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SQLServerCentral Runs sp_Blitz - Security Expand / Collapse
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Posted Wednesday, January 9, 2013 10:19 PM


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Comments posted to this topic are about the item SQLServerCentral Runs sp_Blitz - Security






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Post #1405170
Posted Thursday, January 10, 2013 3:13 AM


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Great introduction to this valuable tool
Post #1405302
Posted Thursday, January 10, 2013 3:25 AM


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Thanks for bringing this tool to my attention. I will have a go with it to see if it can help us to get our house in order.

One point: You refer to making SA the database owner. I agree this should be set to a suitable account but I was always of the opinion that the SA account should be removed or at least disabled. Another account with the same privileges should be created to use instead.
By using SA you are giving potential hackers 50% of the 2 part login (user name / password). If you use SA they only need to find the password, whereas if SA is removed or disabled they need to find the account name and the password. - I would appreciate views from the community
Post #1405307
Posted Thursday, January 10, 2013 3:32 AM


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*prepairing to be shot down

I've never had any problems setting SA as the DB owner with the SA account disabled, its a practice I follow even when the instance is in Windows Authentication only
Post #1405312
Posted Thursday, January 10, 2013 6:55 AM
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Great Article. Rated max stars. Visit http://www.brentozar.com/

Post #1405405
Posted Thursday, January 10, 2013 8:09 AM


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At what point am I criticizing sp_blitz? i'm trying to share my experience with using SA as the database owner as per the comment above.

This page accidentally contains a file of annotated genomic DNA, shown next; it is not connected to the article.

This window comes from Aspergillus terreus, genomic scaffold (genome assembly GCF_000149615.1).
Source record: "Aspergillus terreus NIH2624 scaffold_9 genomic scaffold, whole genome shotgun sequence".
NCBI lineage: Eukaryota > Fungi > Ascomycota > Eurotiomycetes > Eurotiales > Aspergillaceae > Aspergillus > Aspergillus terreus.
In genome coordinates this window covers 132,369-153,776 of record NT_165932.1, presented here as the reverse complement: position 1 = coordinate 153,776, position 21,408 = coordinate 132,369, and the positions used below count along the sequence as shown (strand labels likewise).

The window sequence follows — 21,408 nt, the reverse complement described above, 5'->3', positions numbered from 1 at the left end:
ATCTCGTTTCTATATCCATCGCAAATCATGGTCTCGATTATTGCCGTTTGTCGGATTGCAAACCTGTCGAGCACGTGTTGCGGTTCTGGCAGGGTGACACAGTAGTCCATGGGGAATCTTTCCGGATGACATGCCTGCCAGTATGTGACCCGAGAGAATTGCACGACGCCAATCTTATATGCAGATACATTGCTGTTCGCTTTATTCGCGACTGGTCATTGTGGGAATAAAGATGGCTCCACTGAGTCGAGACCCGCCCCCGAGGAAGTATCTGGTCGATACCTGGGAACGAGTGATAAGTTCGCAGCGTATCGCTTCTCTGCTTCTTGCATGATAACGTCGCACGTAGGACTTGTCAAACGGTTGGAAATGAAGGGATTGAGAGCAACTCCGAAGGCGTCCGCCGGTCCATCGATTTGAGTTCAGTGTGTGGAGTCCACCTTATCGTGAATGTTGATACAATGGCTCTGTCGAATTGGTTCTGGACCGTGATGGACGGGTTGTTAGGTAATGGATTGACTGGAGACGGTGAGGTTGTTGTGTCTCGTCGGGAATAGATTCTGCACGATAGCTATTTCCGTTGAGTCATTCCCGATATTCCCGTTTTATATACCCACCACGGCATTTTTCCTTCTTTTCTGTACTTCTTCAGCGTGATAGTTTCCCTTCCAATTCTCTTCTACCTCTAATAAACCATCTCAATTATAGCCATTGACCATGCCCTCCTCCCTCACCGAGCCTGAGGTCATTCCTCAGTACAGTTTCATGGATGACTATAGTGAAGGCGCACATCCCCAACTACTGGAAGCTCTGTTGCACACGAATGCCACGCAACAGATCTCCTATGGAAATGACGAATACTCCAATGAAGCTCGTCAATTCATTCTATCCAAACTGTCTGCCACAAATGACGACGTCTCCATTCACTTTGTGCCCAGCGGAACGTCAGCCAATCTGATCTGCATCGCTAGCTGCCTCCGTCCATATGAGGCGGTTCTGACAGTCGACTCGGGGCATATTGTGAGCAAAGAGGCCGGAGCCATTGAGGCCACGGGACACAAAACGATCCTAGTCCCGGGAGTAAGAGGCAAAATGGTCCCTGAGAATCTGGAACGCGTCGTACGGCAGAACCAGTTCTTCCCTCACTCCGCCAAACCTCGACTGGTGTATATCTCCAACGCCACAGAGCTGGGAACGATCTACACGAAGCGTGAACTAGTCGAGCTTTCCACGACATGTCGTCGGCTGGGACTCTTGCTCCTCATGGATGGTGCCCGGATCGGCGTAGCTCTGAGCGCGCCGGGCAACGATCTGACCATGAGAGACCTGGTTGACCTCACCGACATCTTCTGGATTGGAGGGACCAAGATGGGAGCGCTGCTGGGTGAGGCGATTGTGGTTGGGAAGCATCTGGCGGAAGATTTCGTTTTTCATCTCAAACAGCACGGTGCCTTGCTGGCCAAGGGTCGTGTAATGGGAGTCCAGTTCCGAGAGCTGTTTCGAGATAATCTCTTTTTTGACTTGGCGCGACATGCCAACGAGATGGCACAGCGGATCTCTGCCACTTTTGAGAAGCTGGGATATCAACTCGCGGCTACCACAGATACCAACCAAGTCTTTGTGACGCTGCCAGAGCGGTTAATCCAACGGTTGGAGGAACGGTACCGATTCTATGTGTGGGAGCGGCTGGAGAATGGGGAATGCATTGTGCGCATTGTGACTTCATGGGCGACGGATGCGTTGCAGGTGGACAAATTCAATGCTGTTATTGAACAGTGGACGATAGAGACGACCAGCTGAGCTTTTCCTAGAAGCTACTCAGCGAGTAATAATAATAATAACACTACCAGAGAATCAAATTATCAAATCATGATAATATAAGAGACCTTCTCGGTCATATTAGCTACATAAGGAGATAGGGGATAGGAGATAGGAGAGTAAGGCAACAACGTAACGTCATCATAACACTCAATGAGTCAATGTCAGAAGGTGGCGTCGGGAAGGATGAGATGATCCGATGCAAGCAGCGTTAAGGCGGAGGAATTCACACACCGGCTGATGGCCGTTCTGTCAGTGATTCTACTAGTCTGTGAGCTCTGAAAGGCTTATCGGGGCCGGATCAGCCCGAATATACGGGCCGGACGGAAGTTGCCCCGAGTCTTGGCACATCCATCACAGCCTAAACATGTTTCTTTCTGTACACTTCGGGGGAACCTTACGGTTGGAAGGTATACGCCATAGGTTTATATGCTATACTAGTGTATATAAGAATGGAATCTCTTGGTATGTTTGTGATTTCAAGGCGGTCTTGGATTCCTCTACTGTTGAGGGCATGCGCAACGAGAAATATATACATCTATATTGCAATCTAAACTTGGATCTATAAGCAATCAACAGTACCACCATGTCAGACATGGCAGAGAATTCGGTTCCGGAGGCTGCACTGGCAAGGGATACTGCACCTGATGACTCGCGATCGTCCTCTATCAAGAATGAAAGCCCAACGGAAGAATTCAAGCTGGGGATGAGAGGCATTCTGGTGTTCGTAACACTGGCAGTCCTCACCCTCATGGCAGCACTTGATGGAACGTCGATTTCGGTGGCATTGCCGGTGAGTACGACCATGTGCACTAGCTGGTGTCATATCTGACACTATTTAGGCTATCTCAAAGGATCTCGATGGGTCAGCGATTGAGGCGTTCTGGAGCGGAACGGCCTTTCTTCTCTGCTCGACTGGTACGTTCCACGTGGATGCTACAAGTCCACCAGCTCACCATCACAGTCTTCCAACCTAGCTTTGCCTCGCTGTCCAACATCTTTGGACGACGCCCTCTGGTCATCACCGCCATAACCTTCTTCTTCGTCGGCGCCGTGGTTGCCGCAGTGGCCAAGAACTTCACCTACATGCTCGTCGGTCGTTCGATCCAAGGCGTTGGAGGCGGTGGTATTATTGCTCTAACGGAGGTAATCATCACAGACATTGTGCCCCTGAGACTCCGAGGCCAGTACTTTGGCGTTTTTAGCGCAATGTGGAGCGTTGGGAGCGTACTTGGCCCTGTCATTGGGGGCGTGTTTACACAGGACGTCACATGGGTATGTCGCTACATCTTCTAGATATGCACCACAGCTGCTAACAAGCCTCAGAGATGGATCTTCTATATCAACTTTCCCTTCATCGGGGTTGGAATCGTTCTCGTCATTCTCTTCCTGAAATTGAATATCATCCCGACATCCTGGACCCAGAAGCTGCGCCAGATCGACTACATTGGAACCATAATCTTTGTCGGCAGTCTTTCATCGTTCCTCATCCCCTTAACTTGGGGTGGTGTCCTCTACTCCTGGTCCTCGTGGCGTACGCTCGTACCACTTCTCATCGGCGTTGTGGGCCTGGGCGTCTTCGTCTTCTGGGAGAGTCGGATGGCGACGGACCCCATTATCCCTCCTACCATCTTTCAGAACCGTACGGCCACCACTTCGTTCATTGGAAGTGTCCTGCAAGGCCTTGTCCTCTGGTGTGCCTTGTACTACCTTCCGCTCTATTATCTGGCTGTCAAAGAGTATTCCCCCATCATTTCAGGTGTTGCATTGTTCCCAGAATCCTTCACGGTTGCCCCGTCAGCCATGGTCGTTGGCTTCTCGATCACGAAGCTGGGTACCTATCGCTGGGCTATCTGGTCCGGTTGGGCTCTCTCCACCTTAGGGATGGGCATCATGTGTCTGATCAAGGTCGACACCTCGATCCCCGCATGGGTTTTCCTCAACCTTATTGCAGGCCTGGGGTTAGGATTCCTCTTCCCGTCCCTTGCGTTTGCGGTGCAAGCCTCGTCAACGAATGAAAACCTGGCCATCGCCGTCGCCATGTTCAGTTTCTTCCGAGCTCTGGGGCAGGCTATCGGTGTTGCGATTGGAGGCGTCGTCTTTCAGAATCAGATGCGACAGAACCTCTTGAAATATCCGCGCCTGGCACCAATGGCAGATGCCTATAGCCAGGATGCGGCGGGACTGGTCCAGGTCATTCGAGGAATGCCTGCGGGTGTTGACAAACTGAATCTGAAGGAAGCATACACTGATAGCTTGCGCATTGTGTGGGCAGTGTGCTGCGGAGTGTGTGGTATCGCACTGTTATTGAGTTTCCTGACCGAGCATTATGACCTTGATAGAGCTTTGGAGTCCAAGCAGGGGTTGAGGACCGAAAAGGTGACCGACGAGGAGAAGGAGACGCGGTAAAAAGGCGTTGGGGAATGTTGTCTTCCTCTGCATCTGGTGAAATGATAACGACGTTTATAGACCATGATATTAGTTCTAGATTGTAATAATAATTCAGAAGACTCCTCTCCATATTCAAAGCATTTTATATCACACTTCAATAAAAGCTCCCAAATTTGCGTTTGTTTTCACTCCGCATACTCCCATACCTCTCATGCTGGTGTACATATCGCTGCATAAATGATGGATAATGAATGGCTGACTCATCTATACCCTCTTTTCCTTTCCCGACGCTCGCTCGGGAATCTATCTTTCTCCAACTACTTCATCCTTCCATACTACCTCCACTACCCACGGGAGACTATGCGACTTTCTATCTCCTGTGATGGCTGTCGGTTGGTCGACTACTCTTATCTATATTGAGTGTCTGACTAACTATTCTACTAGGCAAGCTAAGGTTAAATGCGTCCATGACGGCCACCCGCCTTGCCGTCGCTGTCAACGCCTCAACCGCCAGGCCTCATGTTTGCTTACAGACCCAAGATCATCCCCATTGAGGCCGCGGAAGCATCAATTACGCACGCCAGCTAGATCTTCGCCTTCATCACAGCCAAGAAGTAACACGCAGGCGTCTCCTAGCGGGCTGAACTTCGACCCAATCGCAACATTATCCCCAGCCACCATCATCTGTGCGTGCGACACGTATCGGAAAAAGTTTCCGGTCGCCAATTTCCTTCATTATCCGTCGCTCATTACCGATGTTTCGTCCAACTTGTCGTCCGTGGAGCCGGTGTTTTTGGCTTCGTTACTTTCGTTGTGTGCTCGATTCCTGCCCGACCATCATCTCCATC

I agree with you glowing endorsement of Brentozar.com, I own a copies of the books by both Brent and Jes and have attended numerous free and paid training events.
Post #1405478
Posted Thursday, January 10, 2013 8:38 AM


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jeffreddy (1/10/2013)
SQLDBA360 (1/10/2013)
*prepairing to be shot down

I've never had any problems setting SA as the DB owner with the SA account disabled, its a practice I follow even when the instance is in Windows Authentication only



Before you criticize anything in this article, go to http://www.brentozar.com/blitz/, download the code for the sp_Blitz stored proc and run the stored procedure. The stored procedure will then return results about your server, including any SA/DB Owner issues. But it also includes URL links to articles explaining why these issues are bringing brought to your attention. There are times when many of the things outlined are acceptable. The authors (Brent Ozar & Team), aren't preaching a set of must dos and don'ts, but rather guidelines. These guidelines often have exceptions to the rule.

I would suggest looking into the meat of sp_Blitz a little deeper before bashing the author of this 'Intro to sp_Blitz' article. I'm guessing here that Brent Ozar and his team are a bit more knowledgeable than you regarding SQL Server, so it's probably good advice to listen to them. At least look into their reasoning before bashing the author here.




.... as your first post in the forum you took a rather aggressive approach to "comment" on a very valid post sharing a personal experience.... maybe you should keep lingering and reading...for now.